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HFSP J. 2010 April; 4(2): 52–60.
Published online 2010 March 30. doi:  10.2976/1.3364560
PMCID: PMC2931297

Pancreatic islet cells: a model for calcium-dependent peptide release


In mammals the concentration of blood glucose is kept close to 5 mmol/l. Different cell types in the islet of Langerhans participate in the control of glucose homeostasis. β-cells, the most frequent type in pancreatic islets, are responsible for the synthesis, storage, and release of insulin. Insulin, released with increases in blood glucose promotes glucose uptake into the cells. In response to glucose changes, pancreatic α-, β-, and δ-cells regulate their electrical activity and Ca2+ signals to release glucagon, insulin, and somatostatin, respectively. While all these signaling steps are stimulated in hypoglycemic conditions in α-cells, the activation of these events require higher glucose concentrations in β and also in δ-cells. The stimulus-secretion coupling process and intracellular Ca2+ ([Ca2+]i) dynamics that allow β-cells to secrete is well-accepted. Conversely, the mechanisms that regulate α- and δ-cell secretion are still under study. Here, we will consider the glucose-induced signaling mechanisms in each cell type and the mathematical models that explain Ca2+ dynamics.


The regulation of glycemia depends on the individual action of the different populations that form the islet and their functional interaction. Each islet is composed of a heterogeneous group of 1000–3000 cells, where the predominant cell type is the insulin-releasing β-cell, which coexists with the population of α-cells, responsible for glucagon secretion, and δ-cells, responsible for somatostatin release. While β- and α-cell populations represent, respectively, about 70–80% and 20% of the islet in mice, recent studies in human have demonstrated an increased presence of the latter population (~55% of β-cells versus ~40% of α-cells) (Cabrera et al., 2006). In the case of δ-cells, they can represent a 10% of the islet. Other cell types such as pancreatic polypeptide-producing cells constitute less than 1%. As we will discuss later, the interaction among these cell types depends not only on their proportions within the islet but also on their spatial distribution. The control of glycemia as a result of islet function depends mainly on the direct action of α- and β-cell populations. While β-cells release insulin with increased glucose concentrations, glucagon secretion from α-cells takes place in hypoglycemic conditions (Quesada et al., 2008). However, δ-cells exert an indirect action on glycemia by paracrine mechanisms given that the release of somatostatin inhibits α- and β-cell function (Nadal et al., 1999; Hauge-Evans et al., 2009).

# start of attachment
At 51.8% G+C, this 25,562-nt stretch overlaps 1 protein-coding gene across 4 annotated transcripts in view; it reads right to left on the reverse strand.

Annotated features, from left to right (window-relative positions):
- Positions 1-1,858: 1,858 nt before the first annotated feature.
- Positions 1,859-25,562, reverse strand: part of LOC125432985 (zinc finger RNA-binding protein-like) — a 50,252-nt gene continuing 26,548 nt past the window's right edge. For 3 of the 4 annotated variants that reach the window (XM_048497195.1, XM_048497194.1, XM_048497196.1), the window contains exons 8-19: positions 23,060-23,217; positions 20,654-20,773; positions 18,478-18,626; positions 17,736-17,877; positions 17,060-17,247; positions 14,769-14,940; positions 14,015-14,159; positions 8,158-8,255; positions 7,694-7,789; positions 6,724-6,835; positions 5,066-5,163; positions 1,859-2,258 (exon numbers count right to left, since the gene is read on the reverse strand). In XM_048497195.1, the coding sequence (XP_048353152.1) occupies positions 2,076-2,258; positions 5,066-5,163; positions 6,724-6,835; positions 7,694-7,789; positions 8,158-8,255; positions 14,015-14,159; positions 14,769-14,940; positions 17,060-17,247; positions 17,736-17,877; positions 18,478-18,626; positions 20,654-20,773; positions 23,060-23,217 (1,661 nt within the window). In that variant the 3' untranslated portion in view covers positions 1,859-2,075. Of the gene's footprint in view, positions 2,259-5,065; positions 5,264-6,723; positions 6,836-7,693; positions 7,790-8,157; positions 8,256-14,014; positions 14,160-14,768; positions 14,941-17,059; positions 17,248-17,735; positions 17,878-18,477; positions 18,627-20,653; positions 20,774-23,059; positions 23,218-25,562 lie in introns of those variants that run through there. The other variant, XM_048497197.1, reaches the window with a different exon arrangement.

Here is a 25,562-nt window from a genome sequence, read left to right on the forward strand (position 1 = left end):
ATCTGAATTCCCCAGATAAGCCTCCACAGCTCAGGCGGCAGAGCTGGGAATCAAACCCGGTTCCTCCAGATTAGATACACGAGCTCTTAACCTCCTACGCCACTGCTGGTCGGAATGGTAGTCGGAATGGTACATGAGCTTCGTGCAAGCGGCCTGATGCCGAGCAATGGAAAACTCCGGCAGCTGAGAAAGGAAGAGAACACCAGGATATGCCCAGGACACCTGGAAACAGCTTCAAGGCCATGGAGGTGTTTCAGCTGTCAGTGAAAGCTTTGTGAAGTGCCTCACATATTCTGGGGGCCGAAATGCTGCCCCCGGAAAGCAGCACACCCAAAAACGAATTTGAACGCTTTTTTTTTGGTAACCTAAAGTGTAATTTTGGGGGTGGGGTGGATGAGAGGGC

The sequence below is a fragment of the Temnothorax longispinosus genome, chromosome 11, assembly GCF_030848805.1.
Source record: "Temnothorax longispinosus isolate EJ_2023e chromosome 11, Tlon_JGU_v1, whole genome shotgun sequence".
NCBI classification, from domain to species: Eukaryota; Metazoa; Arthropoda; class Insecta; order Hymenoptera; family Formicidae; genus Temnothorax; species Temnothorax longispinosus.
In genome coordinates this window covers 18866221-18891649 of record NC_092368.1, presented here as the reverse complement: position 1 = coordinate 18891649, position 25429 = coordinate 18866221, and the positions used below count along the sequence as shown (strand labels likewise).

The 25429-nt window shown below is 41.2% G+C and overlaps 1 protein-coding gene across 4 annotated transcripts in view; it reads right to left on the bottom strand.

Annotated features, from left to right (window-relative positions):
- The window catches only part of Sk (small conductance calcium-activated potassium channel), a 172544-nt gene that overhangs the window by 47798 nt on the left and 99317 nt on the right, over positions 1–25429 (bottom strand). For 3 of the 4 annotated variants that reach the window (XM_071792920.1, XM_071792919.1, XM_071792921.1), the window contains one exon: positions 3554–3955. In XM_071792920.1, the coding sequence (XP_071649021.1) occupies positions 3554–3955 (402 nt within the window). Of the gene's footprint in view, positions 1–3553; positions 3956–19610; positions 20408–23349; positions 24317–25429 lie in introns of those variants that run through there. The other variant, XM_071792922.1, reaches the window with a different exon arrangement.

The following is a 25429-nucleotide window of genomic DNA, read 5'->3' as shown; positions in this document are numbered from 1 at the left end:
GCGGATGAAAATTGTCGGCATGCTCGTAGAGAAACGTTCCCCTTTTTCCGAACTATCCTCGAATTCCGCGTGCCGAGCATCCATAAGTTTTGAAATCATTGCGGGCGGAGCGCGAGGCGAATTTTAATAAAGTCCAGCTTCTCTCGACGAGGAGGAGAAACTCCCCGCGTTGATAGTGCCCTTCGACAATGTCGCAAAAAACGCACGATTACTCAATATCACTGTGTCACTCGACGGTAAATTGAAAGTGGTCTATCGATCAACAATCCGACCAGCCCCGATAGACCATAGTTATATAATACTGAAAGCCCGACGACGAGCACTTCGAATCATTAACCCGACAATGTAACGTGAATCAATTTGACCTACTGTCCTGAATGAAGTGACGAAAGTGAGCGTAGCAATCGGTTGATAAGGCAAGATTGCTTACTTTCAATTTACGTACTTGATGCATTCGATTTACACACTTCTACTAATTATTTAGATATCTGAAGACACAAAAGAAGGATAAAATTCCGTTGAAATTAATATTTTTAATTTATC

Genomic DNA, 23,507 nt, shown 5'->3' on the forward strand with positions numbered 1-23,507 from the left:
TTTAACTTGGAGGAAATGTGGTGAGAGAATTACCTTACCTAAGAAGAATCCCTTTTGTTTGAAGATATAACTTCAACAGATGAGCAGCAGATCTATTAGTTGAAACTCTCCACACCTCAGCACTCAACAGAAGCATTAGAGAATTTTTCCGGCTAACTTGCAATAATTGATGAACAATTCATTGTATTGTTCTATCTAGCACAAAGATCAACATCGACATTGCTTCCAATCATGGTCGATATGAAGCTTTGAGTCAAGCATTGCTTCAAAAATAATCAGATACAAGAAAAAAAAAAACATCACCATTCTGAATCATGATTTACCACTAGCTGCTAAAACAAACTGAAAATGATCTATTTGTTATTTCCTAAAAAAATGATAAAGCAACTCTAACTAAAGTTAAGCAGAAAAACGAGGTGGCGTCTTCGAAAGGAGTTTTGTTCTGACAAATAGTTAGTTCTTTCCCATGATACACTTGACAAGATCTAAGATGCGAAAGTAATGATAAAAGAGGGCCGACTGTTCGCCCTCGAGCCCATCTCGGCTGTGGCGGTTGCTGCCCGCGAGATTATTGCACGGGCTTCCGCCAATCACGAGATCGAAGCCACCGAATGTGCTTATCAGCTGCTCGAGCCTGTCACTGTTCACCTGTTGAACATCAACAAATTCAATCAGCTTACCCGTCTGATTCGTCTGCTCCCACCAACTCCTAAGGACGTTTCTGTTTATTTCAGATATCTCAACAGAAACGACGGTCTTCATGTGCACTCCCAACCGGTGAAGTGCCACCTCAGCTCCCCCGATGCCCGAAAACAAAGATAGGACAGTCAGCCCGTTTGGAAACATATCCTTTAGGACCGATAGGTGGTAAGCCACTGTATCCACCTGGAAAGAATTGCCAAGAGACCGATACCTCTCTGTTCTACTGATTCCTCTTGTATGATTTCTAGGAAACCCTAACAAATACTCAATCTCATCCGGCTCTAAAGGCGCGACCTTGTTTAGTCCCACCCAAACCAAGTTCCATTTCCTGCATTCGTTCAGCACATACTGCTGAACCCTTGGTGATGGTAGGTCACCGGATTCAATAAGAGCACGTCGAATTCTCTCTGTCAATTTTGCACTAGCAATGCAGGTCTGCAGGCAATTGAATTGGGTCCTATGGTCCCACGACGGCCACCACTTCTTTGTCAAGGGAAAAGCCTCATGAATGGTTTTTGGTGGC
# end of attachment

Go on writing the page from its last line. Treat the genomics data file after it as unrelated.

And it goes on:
β-cells of pancreatic islets are responsible for the biosynthesis, storage, and release of insulin. Insulin is a peptide hormone that controls blood glucose concentration. A decrease in either insulin release or its peripheral effects (insulin resistance) results in diabetes, a devastating condition suffered by more than 150×106 people worldwide. When nutrients (glucose, amino acids) increase in the blood, insulin is released to the portal system then acting first in the liver and subsequently in peripheral tissues (muscle, adipose tissue). The effect of insulin on specific receptors, activate glucose uptake into the cell and promotes energy storage (glycogen, fat). Under physiological conditions, the blood glucose concentration in fasted mammals, including humans, is maintained at around 5 m mol/l. While lower glucose concentrations (hypoglycaemia) may be lethal for certain cell types (nerve cells), higher concentrations (hyperglycaemia) damage cellular structures and cause long-term complications (rethynopathy, nephropathy, neuropathy, etc.). Blood glucose is continuously and precisely controlled by an integrated group of agents. A broad group of agents (glucagon, catecholamine) increases blood glucose but only insulin decreases it. Thus, no physiological substitutes of the hypoglycaemic factor may act when insulin is not present.

A better knowledge of β-cells is instrumental in order to find new treatments for diabetes or in the attempt to generate β-cell surrogates, one of the central aims of regenerative medicine (Soria et al., 2000; León-Quinto et al., 2004; Vaca et al., 2006). Pancreatic islet cells are also a model for calcium-dependent peptide release. As compared with neurotransmitter release, which last for periods measured in milliseconds, hormone peptide release is a slow process lasting for seconds or even minutes. However, both secretory systems share common mechanisms (Martín et al., 1995a, 1996). The aim of this review is to discuss the experimental and mathematical models that explain how this system works under physiological conditions.